Should You Close the Toilet Lid Before Flushing

Should You Close the Toilet Lid Before Flushing
3 Min Read

It’s no secret that your bathroom is a cesspool of germs

Thankfully, all the places in your bathroom are not the same. But one of the most prominent breeding grounds for germs is the toilet, especially when it’s flushed.

Research has shown that each time you flush the toilet, a fine aerosol plume containing microscopic particles replete with harmful germs is thrown upwards. 

These aerosol droplets linger in the air for several minutes. As a result, when one person in a family has a bowel infection, the chances of other family members getting infected are high.

But despite being at a higher risk of getting infected by various diseases, most people are unaware of whether they should close the lid before flushing the toilet.

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How Does the Flushing System in a Toilet Work?


Water Fill Valve and The Toilet Flush Valve

The mechanism of the flushing system in a toilet is simple. 

The main component is the toilet cistern – a small tank – that stores water used for flushing.

Inside the cistern are two valves: the water fill valve and the toilet flush valve.

The function of the fill valve is to fill the tank with water when it’s empty. And the function of the toilet flush valve is to rush water from the tank into the toilet bowl.

In a typical flush cycle, water from the cistern comes into forceful contact with the contents inside the bowl, pushing it down into the drainpipe. 

The forceful flushing creates a spray of invisible faecal and urine particles to be suspended in the air around the toilet bowl. The sprayed microscopic particles/droplets are called aerosol plumes.

What You Need to Know About Toilet Plume Aerosols?

Aerosol plumes are typically invisible to the naked eye. But when illuminated by green lasers, a toilet plume shows up like a shower of confetti at a party. 

Toilet plume aerosols consist of tiny water droplets or whatever else might be in the toilet bowl. 

The main detail you need to know about these aerosols is that they could contain microscopic pathogens such as adenoviruses, noroviruses, C. difficile, and E. coli. Also, there’s a chance that these pathogens will spread out across the bathroom and transmit serious infections.

Adenoviruses cause infections of the intestines, urinary tract, lungs, and eyes. Noroviruses are highly contagious and are transmitted through vomit and faeces.

C. difficile causes colitis (inflammation of the colon) and diarrhoea. While the majority of E. coli strains are harmless, some strains can cause urinary tract infections, diarrhoea, respiratory illness, and pneumonia.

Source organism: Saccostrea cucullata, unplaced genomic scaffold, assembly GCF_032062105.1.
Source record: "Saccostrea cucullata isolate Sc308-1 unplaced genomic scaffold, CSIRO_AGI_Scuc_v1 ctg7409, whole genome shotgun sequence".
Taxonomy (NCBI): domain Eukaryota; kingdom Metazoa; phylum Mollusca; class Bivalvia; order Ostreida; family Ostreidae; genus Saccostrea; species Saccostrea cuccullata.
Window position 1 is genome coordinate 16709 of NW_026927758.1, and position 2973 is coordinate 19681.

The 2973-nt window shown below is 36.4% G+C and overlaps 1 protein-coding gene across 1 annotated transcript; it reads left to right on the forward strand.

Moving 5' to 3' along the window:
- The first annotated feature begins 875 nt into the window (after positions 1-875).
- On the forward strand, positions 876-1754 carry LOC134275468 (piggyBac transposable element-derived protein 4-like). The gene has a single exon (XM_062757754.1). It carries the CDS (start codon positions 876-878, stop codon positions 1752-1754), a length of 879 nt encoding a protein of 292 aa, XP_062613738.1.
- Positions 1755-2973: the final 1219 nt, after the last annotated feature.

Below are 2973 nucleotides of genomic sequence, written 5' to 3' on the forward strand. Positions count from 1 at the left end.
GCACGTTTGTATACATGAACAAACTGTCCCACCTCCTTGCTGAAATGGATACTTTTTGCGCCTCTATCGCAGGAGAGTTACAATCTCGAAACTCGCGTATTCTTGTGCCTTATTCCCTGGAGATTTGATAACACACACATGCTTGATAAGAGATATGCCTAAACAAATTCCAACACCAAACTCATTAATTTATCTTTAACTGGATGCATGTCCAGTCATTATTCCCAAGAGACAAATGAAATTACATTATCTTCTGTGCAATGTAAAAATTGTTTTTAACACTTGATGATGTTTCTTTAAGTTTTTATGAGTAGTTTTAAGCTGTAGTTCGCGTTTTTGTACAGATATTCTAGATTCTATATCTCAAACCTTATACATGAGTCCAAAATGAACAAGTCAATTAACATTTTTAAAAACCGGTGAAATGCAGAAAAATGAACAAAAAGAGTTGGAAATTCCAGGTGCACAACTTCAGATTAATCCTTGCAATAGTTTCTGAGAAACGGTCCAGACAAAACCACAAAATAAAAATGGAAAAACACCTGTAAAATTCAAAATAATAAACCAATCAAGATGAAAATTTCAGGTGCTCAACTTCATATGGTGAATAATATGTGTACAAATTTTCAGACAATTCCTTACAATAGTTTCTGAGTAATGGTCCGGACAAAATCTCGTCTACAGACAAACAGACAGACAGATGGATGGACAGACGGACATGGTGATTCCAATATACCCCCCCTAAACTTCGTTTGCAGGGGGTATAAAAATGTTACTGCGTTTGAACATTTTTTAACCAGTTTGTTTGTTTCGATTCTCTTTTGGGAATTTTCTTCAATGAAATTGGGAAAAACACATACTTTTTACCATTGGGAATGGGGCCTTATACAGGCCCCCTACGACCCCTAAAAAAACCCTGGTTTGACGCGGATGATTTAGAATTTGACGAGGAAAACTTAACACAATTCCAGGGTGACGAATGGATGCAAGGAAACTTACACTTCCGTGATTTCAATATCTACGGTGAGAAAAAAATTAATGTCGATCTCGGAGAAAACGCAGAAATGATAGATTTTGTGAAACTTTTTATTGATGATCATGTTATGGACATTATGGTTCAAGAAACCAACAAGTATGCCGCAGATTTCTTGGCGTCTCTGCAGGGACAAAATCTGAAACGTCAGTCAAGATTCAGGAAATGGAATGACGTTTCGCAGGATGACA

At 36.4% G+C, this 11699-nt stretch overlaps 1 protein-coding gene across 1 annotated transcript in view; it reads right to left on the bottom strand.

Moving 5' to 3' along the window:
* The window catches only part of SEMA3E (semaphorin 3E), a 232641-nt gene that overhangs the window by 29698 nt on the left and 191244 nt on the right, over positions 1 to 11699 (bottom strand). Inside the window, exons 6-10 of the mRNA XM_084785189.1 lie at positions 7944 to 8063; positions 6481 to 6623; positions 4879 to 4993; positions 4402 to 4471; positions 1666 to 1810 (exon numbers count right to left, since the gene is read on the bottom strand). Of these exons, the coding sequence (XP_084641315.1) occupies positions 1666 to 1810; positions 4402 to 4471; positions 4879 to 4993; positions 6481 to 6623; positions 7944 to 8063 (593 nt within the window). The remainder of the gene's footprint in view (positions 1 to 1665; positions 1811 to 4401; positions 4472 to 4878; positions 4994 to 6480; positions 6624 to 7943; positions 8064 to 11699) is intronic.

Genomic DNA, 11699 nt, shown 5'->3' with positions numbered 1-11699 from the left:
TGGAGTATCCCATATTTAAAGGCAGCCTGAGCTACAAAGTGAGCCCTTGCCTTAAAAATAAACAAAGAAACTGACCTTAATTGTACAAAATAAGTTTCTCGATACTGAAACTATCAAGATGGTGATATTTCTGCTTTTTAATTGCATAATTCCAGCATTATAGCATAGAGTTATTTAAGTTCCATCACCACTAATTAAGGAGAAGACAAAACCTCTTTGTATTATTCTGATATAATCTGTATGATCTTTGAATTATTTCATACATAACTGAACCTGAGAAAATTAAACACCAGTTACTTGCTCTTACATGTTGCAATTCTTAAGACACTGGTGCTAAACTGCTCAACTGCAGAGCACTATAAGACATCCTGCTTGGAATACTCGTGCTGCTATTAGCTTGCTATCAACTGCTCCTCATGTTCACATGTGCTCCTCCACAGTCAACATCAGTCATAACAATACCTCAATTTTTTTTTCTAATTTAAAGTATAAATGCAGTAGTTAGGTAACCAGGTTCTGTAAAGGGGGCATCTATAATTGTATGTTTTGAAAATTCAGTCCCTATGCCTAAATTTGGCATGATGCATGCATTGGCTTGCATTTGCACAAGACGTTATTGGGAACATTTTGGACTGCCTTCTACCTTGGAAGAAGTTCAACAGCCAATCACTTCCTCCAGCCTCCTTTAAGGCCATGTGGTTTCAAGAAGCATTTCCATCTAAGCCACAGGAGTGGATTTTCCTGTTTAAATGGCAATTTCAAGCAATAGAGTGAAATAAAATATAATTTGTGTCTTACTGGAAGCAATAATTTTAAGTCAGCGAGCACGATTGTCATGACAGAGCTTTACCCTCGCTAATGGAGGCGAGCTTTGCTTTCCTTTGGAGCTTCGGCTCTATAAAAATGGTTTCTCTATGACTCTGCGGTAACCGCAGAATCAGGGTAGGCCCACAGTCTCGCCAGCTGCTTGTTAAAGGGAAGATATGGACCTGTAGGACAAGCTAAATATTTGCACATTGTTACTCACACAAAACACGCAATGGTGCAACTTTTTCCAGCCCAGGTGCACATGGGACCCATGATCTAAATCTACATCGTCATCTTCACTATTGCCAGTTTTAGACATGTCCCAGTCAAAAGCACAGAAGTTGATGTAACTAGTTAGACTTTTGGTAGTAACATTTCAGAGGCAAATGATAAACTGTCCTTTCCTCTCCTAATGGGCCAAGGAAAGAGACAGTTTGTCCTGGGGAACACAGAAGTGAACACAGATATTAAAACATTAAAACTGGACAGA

Evidently, the most considerable toilet plume risk happens when one person in the family is ill. The illness can quickly spread to other family members due to exposure to the disease-causing germs in the bathroom. 

The most effective way to restrict toilet plume aerosols to the toilet bowl is by closing the toilet lid before flushing.

Should You Close the Toilet Lid Before Flushing?


Man Hand Pressing The Toilet Flush Button

A clear understanding of how the flushing system of a toilet works will convince you of the importance of closing the toilet lid before flushing. 

The flushing system is designed to push the contents of the bowl forcefully into the drainpipe through a downward motion. However, the high pressure generated during the flush cycle also throws up a fine spray of microscopic particles in the air. 

These particles will easily spread if you don’t close the toilet lid before flushing. Some of these particles are shot up to 5ft and linger in the air for several minutes. 

They can zoom directly into your face, settle on your skin, or even land on various objects – such as your toothbrush, shaving razor, and towel – inside the bathroom.

Aerosolised particles will linger a long time in a poorly ventilated bathroom, increasing the risk of exposure to infection. 

Closing the toilet lid before flushing can curb the spread of aerosolised microbes. Hence, you must make a conscious effort to close the toilet lid before flushing since it would be a good habit to get into.

What’s More Important: Washing Your Hands and Cleaning the Bathroom Regularly


Woman Washing Hands With Soap

Closing the toilet lid before flushing will, doubtless, prevent aerosolised microbes from being sprinkled throughout your bathroom. 

However, the primary way that people get sick from the germs in faeces is the hand-to-oral route. 

Hence, washing your hands and cleaning your bathroom regularly are even more important.

Deep cleaning your bathroom regularly will help you keep it hygienic all the time.

The potential for faecal-oral transmission of germs is high, especially due to contact with high-touch surfaces, such as doorknobs and taps. Therefore, you must wash your hands after using the toilet.

You can reduce the possibility of getting sick from germs lurking in your toilet bowl or bathroom countertop by making it a habit to wash your hands each time you go to the bathroom. It’s also best to avoid touching your face and mouth needlessly in daily life.

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Upgrade your toilet today and minimise germs in your bathroom.

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